Office of Communications & Marketing (OCM) director Mike Green spoke on “Telling our story and why it matters.” Green shared that while extension personnel communicate from their individual perspective, it is important to recognize that “Rutgers is our brand,” and the value that brings. He reminded the group of the need to align program success to funding success by reinforcing our funding source, the Rutgers New Jersey Agricultural Experiment Station–which is separate from the Rutgers University budget.
Green also emphasized that due to short attention spans and media competition, we only have 30 seconds to capture an audiences’ attention. Most do not read the text, requiring more visual story telling. “Less is better” in telling the story, and using images and short taglines work best. Green stressed that it is a two-way street between OCM and the counties and off-campus centers and OCM is there to help.
Associate director Richard Alomar introduced the Office of Urban Extension and Engagement (OUEE), which started in July, 2019 and is administrated by Alomar and Angela Johnson, project coordinator. Alomar said that Rutgers has been on the forefront nationally of urban extension, citing groundwork done by Mary Jane Willis and Chris Obropta. OUEE, which is the successor to Office of Agriculture and Urban Programs, has a work plan for the next two years, involving adapting some RCE programs to the needs of urban areas, and for those needs outside extension’s area, interfacing with other organizations, or other units of Rutgers that do similar work. A national conference for the National Urban Extension Leaders will be hosted by Rutgers and held in Atlantic City in May of 2021. The OUEE website has recently been launched and social media presence.
Roundtable discussions followed the speakers, with topics covering online learning; understanding the world of short courses; volunteer management; food waste; industrial hemp; wildlife management; and healthy dining.
A presentation of awards for excellent work by faculty, staff, students, and volunteers was made by extension director Brian Schilling, associate director of administration and personnel Kathleen Howell, and administrative coordinator Rhonda Breen-Simone. The awards and recipients are posted here.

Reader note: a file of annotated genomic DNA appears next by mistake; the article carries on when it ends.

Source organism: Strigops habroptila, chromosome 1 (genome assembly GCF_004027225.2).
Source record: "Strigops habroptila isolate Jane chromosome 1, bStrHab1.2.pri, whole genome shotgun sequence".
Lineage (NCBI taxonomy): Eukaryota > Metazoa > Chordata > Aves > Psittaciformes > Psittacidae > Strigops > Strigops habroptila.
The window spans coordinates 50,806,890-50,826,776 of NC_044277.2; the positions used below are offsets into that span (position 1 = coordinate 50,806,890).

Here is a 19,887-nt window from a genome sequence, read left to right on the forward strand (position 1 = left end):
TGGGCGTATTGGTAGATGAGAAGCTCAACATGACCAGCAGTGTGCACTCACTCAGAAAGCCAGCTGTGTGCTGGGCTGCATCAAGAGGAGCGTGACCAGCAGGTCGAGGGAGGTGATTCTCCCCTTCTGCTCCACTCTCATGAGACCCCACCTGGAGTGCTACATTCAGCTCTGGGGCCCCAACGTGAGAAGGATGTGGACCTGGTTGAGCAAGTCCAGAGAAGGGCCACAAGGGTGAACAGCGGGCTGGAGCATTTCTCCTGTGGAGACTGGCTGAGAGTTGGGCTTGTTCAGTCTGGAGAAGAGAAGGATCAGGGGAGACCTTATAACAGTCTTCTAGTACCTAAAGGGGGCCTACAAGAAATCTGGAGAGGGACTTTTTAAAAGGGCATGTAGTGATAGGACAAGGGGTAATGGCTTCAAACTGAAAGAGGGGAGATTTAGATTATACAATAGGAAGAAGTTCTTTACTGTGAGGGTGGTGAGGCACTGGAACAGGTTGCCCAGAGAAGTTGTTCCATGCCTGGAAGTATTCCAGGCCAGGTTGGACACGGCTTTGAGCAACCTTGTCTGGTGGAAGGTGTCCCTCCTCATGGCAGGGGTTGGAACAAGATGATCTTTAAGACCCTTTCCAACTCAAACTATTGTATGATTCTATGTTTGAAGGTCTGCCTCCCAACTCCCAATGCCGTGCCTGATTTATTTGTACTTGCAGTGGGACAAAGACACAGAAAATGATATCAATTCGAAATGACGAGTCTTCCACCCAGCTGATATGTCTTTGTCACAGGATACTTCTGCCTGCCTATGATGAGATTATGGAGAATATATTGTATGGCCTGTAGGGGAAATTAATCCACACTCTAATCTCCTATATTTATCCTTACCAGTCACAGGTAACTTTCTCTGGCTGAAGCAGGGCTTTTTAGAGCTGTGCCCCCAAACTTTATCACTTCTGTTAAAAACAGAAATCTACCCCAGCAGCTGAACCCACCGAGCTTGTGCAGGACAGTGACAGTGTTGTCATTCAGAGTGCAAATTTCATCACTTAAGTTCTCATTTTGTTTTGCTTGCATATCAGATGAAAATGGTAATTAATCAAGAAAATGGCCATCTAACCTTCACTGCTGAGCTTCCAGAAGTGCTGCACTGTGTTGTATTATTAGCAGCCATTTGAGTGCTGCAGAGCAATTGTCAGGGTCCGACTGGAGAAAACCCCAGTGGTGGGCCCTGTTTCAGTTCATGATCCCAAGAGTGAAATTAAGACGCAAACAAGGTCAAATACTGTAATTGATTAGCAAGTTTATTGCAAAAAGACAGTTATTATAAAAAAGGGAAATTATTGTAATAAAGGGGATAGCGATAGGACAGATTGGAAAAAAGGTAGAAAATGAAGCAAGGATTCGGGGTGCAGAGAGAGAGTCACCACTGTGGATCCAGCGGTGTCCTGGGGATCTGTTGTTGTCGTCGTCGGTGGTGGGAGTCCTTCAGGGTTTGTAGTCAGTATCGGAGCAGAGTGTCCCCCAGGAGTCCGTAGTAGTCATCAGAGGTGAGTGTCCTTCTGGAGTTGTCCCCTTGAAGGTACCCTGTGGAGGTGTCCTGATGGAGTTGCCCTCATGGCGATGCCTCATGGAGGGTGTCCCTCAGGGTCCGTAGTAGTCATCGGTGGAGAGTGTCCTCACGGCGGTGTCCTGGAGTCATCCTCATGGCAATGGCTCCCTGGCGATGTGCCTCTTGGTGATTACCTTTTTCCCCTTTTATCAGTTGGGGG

Following lunch, NJAES executive director Bob Goodman spoke, announcing that the end of this fiscal year will be the conclusion of his 15 years as dean and director, as he will be stepping down from his role and joining the ranks of faculty. Goodman encouraged participants to continue to reach out to the needs of stakeholders, while being mindful of the tools available – electronic, teleconferencing, social media and storytelling. “Look for every opportunity to amplify our message with stakeholders,” said Goodman.
Afternoon breakout sessions focused on topics for improving work efficiency and management.
The conference concluded with 4-H department chair Rachel Lyons talking about the RCE Communicators Fellowship Program which she co-chaired with STEM 4-H agent Janice McDonnell. The program, “Story Telling: Tapping the Power of Narrative,” was led by Andy Goodman of The Goodman Center, which teaches communications and marketing professionals how to reach more people with more impact. Two of the Communicators Fellows, Lindley G. Cook 4-H Camp director Ben Clawson, and Office of Continuing Professional Education marketing program coordinator Casey Sky Noon read the stories they composed for the program. These will be available as upcoming posts on NJAES Newsroom.
Lyons challenged RCE personnel to think about stories to tell and encouraged practicing storytelling, sharing on social media, and supporting colleagues in telling RCE’s stories. The Extension Stories series will be launched on NJAES Newsroom in February.
A poster session also accompanied the conference, with 32 posters on display from various departments of Cooperative Extension and Rutgers School of Environmental and Biological Sciences.